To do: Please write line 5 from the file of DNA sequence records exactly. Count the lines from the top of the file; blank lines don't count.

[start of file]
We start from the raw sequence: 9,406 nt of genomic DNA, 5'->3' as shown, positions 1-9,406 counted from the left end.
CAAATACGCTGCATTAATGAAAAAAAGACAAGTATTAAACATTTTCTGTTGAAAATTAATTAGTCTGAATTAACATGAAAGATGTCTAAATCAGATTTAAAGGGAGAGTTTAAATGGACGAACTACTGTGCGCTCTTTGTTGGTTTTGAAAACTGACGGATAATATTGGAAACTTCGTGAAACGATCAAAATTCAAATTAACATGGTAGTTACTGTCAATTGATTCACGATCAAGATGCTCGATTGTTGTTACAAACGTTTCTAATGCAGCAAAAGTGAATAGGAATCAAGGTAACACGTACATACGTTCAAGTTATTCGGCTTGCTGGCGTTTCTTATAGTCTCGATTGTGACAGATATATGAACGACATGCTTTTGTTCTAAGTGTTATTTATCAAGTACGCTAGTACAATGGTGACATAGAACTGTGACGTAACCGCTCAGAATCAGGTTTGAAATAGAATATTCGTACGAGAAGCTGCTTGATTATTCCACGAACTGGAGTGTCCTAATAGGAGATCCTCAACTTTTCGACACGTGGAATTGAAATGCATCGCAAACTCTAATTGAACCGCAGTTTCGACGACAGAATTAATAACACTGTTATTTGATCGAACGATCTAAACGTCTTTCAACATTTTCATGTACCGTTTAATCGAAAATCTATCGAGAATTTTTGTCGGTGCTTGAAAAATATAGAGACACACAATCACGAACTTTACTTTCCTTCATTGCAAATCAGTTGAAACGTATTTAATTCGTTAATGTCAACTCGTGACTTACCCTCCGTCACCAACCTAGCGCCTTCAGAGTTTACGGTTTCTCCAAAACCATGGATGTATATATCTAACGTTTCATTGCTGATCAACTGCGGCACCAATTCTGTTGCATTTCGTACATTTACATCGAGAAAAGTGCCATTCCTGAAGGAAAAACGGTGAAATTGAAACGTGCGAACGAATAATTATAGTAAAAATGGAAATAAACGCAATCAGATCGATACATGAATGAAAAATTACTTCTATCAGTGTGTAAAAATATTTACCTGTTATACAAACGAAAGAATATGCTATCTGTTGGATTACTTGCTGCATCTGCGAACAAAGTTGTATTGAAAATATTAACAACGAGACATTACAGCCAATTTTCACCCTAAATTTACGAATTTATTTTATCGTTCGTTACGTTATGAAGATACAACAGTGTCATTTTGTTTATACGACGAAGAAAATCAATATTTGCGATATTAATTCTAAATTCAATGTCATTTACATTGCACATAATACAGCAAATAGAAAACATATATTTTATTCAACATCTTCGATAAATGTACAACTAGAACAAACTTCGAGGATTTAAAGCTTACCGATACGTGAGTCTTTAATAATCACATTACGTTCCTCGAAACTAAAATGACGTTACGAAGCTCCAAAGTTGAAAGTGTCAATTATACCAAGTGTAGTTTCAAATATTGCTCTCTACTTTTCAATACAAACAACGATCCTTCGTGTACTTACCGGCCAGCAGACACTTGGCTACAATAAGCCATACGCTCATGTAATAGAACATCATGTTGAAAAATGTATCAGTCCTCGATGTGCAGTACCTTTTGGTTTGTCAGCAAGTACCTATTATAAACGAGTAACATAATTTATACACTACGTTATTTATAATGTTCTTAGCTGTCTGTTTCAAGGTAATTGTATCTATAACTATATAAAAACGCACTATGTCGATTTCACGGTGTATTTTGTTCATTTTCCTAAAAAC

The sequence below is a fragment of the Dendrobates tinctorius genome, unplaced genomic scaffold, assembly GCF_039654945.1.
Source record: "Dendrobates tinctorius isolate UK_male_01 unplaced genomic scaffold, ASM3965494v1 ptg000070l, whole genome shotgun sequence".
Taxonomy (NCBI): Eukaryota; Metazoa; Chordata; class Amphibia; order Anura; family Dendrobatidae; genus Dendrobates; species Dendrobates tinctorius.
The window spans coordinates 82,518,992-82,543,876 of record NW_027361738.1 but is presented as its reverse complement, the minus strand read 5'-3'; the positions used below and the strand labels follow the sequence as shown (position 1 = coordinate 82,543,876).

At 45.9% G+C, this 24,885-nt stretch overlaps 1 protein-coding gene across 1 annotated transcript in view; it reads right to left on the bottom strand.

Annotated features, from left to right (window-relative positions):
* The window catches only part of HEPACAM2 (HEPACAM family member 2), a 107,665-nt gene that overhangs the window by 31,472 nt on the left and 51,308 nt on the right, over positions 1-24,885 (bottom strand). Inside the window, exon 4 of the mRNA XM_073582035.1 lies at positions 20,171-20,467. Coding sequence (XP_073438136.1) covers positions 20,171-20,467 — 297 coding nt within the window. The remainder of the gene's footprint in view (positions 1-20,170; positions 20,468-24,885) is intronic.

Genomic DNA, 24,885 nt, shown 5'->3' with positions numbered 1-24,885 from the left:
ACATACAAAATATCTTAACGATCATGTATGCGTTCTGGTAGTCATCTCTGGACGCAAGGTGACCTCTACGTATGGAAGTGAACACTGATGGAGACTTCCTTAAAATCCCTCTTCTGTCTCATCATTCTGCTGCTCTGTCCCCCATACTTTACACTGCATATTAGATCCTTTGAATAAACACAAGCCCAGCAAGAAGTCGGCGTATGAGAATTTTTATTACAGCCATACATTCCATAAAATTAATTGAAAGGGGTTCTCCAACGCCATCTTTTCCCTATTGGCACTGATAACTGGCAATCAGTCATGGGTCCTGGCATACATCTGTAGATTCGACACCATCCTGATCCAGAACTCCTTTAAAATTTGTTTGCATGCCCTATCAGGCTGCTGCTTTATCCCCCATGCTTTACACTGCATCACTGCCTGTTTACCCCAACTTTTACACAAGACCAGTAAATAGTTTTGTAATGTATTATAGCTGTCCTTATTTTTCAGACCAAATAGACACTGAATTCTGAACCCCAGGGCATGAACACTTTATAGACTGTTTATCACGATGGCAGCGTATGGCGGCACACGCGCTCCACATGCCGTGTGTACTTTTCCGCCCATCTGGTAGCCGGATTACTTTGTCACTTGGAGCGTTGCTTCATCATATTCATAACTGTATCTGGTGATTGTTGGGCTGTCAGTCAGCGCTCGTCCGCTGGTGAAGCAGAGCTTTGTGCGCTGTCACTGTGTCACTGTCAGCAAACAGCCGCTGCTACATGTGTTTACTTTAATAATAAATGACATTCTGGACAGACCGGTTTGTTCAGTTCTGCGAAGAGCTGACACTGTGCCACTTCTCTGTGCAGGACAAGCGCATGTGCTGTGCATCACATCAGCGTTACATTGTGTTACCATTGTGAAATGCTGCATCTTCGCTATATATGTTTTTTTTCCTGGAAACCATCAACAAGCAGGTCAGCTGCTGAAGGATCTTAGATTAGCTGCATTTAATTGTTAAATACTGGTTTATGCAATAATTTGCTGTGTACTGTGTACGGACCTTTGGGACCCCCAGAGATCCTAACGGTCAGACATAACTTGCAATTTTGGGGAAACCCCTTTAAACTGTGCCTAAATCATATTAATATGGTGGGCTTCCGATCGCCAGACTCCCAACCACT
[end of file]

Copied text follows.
Taxonomy (NCBI): Eukaryota; Metazoa; Chordata; class Amphibia; order Anura; family Dendrobatidae; genus Dendrobates; species Dendrobates tinctorius.